Orientation in “The Arrival” – paths of the past and the future

Photo albums combine immediate proximity and boundless distance. They are tangibly close, but suggest an intangible vastness. Photo albums are timeless and yet they capture a concrete time. At the same time, they recall a past, a snapshot that awakens a memory, but are seen through the eyes of the present. A photo album is able to tell a story that depicts the past and foreshadows a future, a future that one seemingly inhabits whilst viewing the album. Photographs are silent, yet they express numerous characteristics. Although they may appear highly specific, the observer perhaps lacks the context that memory has lost, allowing only fragments to be grasped.

Figure 1

Shaun Tan, author of the graphic novel The Arrival, asserts that photo albums “inspire[es] memory and urg[e] us to fill in the silent gaps, animating them with the addition of our own storyline” (Essays – Strange Migrations – Shaun Tan). Originally planning a picture book in which an elderly migrant reflects on his past experiences, Tan discarded this idea in favour of a silent protagonist who migrates to a distant, new and distant place with fantastical attributes (Ling 46-47). Whilst the sepia tones are the main feature to allude to the nature of old photographs, the foreign land involves Tan’s own interest to “depict figures in alienating landscapes” in his illustrations (45), as well as a presumably autobiographical related curiosity. As Tan writes on his website, the alienated place where he spent his childhood gave him “a feeling of being somewhere and nowhere at the same time” (Essays – Strange Migrations – Shaun Tan).

Given the seemingly opposed yet unitary nature of a photo album’s ability to evoke a sense of a liminal place, of the old and the new, of the then and the now, of the silent and the speaking, Tan’s wordless graphic novel The Arrival illustrates a mode of photo album that both builds and defines upon a pair of directions: that of the past and that of the present/future. More precisely, The Arrival formally elucidates the two tendencies by visually placing distinct references to them. In this respect, the title page’s opening gives a visual reference (Figure 1). Standing to one side, the strange and nameless protagonist, his face covered by his hat, directs his gaze to the left and stares back. Similar to the other examples of single panels in the graphic novel, the title page, a replica of a panel reused from another page, demonstrates that the left-facing protagonist turns to face the past.

Figure 2
Figure 3

By the stranger looking behind or casting his gaze to the left, the panel implies that the past that is left behind creates a distance that is at the same time tangible, though no longer accessible. Tan connects a quick sequence here that shifts the direction to the opposite in the subsequent panels, thus making the (then) past yield to what lies ahead, what is directed to the right, what is the future. Just as in the first page, featuring a rightward-facing origami figure in the first panel (Figure 2), upon turning left the stranger encounters a crowd of strange-looking birds that resemble the origami figure (Figure 3). They jointly fly away towards the right, the future, whom the stranger later encounters again in the new land.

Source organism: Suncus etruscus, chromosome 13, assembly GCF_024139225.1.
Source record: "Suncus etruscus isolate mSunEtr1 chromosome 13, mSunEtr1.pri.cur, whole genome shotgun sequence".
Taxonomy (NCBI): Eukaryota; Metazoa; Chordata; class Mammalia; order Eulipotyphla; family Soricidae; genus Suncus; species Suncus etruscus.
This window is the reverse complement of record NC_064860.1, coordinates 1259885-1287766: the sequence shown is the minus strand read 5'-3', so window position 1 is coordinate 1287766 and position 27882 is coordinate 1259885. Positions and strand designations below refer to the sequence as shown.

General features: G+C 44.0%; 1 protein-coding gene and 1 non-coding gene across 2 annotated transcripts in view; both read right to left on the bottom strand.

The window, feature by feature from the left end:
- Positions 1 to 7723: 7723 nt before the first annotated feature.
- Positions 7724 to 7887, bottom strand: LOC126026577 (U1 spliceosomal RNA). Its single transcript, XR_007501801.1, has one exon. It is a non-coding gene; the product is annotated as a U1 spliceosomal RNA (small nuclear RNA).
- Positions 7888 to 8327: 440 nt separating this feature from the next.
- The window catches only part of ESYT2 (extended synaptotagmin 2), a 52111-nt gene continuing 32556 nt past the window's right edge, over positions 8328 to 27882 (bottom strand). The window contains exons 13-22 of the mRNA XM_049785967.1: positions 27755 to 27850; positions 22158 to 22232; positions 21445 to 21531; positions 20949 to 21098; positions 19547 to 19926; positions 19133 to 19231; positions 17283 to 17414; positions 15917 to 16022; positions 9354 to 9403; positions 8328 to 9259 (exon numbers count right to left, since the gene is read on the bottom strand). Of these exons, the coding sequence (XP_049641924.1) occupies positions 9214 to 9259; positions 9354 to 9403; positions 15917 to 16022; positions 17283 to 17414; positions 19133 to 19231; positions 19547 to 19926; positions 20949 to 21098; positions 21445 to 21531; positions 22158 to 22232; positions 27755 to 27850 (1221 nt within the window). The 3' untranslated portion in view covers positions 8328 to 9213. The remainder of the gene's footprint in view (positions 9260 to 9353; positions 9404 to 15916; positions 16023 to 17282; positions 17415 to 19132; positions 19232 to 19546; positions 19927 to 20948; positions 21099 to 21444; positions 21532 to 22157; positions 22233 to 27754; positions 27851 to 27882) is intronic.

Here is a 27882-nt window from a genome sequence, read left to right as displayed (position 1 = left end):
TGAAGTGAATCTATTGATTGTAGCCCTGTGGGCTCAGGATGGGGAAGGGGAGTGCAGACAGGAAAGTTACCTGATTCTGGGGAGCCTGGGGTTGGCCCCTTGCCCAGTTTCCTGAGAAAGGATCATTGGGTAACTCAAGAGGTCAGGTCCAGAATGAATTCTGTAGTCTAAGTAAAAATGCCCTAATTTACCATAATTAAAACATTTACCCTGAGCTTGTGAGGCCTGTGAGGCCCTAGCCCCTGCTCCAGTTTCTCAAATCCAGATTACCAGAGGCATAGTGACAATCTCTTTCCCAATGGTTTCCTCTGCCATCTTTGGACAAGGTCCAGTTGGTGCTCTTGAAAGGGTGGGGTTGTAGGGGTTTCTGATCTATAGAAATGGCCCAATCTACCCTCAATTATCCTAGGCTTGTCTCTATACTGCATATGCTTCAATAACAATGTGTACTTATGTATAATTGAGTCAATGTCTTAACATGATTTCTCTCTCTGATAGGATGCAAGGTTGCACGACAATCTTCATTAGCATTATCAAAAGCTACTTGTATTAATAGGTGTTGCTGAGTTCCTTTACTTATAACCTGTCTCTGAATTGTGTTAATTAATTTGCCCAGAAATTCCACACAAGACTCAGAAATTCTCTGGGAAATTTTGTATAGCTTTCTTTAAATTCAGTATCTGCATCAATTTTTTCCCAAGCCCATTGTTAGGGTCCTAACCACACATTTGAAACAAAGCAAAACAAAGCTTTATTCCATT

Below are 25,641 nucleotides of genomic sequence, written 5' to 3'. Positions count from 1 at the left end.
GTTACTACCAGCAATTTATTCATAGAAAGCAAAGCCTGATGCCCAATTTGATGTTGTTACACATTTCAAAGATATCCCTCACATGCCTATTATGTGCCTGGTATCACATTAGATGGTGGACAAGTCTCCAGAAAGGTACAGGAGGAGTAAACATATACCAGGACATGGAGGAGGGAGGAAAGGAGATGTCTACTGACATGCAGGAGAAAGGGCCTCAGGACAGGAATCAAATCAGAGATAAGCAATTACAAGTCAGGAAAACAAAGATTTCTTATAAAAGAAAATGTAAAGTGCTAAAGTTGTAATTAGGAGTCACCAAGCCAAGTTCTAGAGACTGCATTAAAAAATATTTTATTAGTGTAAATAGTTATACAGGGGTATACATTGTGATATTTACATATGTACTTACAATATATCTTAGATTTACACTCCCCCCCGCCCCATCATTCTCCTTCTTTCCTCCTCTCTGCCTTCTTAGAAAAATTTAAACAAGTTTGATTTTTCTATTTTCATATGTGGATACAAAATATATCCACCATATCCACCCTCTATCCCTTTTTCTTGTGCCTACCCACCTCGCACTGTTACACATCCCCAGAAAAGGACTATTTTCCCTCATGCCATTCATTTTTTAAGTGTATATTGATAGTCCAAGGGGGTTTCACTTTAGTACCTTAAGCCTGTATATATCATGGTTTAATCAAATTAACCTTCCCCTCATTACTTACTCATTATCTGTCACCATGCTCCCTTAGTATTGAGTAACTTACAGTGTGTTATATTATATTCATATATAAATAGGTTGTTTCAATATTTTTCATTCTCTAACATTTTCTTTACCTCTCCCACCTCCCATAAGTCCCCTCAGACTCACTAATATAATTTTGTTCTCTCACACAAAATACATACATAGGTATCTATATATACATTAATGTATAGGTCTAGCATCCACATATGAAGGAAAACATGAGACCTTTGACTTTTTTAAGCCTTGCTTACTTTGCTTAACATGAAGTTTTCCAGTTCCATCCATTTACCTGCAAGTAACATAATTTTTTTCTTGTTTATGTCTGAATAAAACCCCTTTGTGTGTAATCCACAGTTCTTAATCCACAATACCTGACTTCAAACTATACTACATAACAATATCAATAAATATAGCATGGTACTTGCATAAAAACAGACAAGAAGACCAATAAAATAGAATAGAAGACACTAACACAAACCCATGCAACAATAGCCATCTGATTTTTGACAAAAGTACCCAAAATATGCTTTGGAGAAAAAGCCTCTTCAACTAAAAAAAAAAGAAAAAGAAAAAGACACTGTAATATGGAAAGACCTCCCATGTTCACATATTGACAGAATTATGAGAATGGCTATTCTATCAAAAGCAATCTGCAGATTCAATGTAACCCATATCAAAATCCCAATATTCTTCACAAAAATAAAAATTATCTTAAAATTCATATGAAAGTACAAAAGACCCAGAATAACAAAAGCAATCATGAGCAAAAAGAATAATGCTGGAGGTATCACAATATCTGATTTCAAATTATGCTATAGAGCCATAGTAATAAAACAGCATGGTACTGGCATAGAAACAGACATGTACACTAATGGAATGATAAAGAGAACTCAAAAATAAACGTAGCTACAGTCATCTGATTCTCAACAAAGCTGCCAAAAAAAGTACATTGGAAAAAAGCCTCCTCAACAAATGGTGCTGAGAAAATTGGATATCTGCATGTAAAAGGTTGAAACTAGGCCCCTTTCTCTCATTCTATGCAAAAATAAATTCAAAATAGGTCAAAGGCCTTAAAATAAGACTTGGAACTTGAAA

To this end, Tan repeatedly deploys these specific alignments of the characters. When the unknown protagonist bids farewell to his family, he tilts his head downwards, puts on his hat, as he faces the left side in the panel. After five additional panels, he bends down again, only this time to receive the suitcase that the daughter hands him. Unlike before, the protagonist is now oriented to the right. With the view into the future, the suitcase stresses the journey into the distant and foreign as a token of movement (Figure 4).

Figure 4

Furthermore, the visual announcements of the various flashbacks in Arrival, which portray the experiences of migration of various characters as they meet the protagonist in the new land, illustrate a glimpse into the past. An example of this is the character exchanging views with the protagonist and looking to the left. As with the previous examples, the panel concentrates only on the character, then zooms in closer with each subsequent panel. Direction of viewing plays an important role in Tan’s Arrival, placing the past and the future in immediate proximity. Similar to a photo album, the old is seemingly situated not that far back, but the new lays ahead as well – in Tan’s Arrival, the fantastically new. According to Golnar Nabizadeh, these fantastic aspects sustain “hope for the future […] through surreality that resides within the recognisable past […]” (Nabizadeh 204).

Figure 5

Accordingly, the last page of the graphic novel accentuates the direction of hope. In the one-page panel, the unnamed proagonist’s daughter, who has arrived in the new land, meets a rather perplexed looking migrant. With a suitcase on the ground and a map in her hand, the migrant gets assistance from the daughter on finding her way. Like the magical being accompanying them, the two look to the right while the daughter points her finger in that very direction – towards the future for the arrived migrant (Figure 5).

Works Cited

Ling, Chuan-Yao. “A Conversation with Illustrator Shaun Tan.” World Literature Today 82.5 (2008): 44-47
Tan, Shaun. “Strange Migrations.” n.d., www.shauntan.net/essays.
Tan, Shaun. The Arrival. Melbourne. Lothian, 2006.